The Fellowship of the Ring
The worst thing about this movie is knowing that you have to wait twelve months to see what happens next.
Let's get one thing out of the way early: "Rings" could handily kick Harry Potter's wand-waving butt. As natural as it would seem to match up the two magical fantasies, though, it's an unfair comparison. "Harry Potter" is aimed at kids, and its depth and sharp edges are limited by design. "Rings" isn't for children some scenes made even me jump. Both invoke the threat of evil, for example, but one gives you a teddy bear with angry eyebrows, and the other gives you a snarling hellhound with bloody fangs.
The two films do contrast in one telling way, however. Both films are adapted from books with fanatical followings. But while "Harry Potter" bent over backwards to stay loyal to the text, Jackson wasn't afraid to change things to tell a better story. Instead of copying the text to the letter which would net an accurate, but sterile, film Jackson trusted his instincts as both a filmmaker and a fan of Tolkien's work.
That's not to say that Jackson would not have written a better book than Tolkien just that he'd probably be a better movie maker. And it's clear Jackson has a real affection for the material. While he did add this and omit that (revisions that already have Tolkien purists up in arms), he was true to the spirit of the books. And he did remain true to a great many of the book's details besides.
But don't worry, those who didn't read or just don't remember the novels will still get swept up in "Rings." The raw energy that floods from the screen makes it impossible not to.
In fact, "Rings" somehow manages to provide just the right mix of ethereal, misty fantasy, geek-pleasing magic, and bone-rattling action. On that last point I was pleasantly surprised. From hand-to-hand medieval combat that leaves your palms sweating to attacks by very realistic creatures (I especially liked the unnamed pool creature outside the gate to the Mines of Moria). It just might be that it's been too long since I read the books, but I never imagined them to be half as thrilling.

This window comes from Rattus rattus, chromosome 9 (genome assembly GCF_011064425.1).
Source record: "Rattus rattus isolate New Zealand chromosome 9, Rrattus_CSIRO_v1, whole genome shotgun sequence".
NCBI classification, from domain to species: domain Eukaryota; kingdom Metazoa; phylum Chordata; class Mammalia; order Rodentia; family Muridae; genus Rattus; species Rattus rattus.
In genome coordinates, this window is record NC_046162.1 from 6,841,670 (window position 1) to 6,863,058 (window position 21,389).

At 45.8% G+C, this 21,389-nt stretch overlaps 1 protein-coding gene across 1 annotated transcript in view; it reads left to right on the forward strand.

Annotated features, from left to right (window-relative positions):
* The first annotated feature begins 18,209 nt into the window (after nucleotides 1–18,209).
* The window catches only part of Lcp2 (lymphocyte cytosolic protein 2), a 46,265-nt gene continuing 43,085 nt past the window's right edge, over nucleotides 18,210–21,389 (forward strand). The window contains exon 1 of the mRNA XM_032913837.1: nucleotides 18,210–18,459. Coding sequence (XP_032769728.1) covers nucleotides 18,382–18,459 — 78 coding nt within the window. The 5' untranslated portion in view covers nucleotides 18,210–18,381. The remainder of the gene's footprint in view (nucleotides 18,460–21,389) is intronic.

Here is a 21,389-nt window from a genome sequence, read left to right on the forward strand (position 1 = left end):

Almost without exception, you immediately empathize and care about the crazy assortment of characters, from the hapless but sometimes brooding Frodo (Elijah Wood) to the burly dwarf Gimli (John Rhys-Davies). There are no fewer than 14 main characters in this story, but you'll have no problem remembering them all. Most impressive of all, perhaps, is Ian McKellen's portrayal of the wizard Gandalf, who must be both wise and powerful and yet fallible. As with the books, though, the women get short shrift, and Liv Tyler and Cate Blanchett seem almost painted in indeed, Tyler's character Arwen gets lots of screen time, but you can still tell she barely warranted a paragraph in the book.
Even though the plot is basically "get from here to there," their mission still seems larger than life, as do the many obstacles they face. It's a struggle of good and evil, and even though it takes place in the finite realm of Middle Earth, it seems more real than it ever did in movies like "Star Wars."
The incredible visuals are a large part of the movie's power. The incredible New Zealand landscapes make it seem as if you really are in another magical world. And the mind-bending special effects sometimes overwhelming, but almost never out of place fill the screen with so much wonder you know halfway into the movie that you'll be back to see it again. From truly terrifying, expansive landscapes to attacking armies to fantastic monsters, never before has cool silicon generated images that burn so hotly.
Indeed, a nitpicker would say it's obvious the technology used in "Rings" is a few generations behind the state of the art. You don't even think to look for the seams, though, as the elements fit so naturally into the flavor and flow of the story.
"Rings" is a little uneven, and you certainly feel every minute of its three-hour running time. And yet, it only feels more right that way. You sense immediately that you're not watching a market-tested, laser-calibrated, pasteurized corporate product, but rather a real, flawed, yet totally engrossing film. Jackson shot the footage for all three parts of the "Lord of the Rings" trilogy at once, running up a record-setting bill of over $250 million and yet it has the heart of an indie flick at Sundance.
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Ocean's Eleven (December 21, 2001)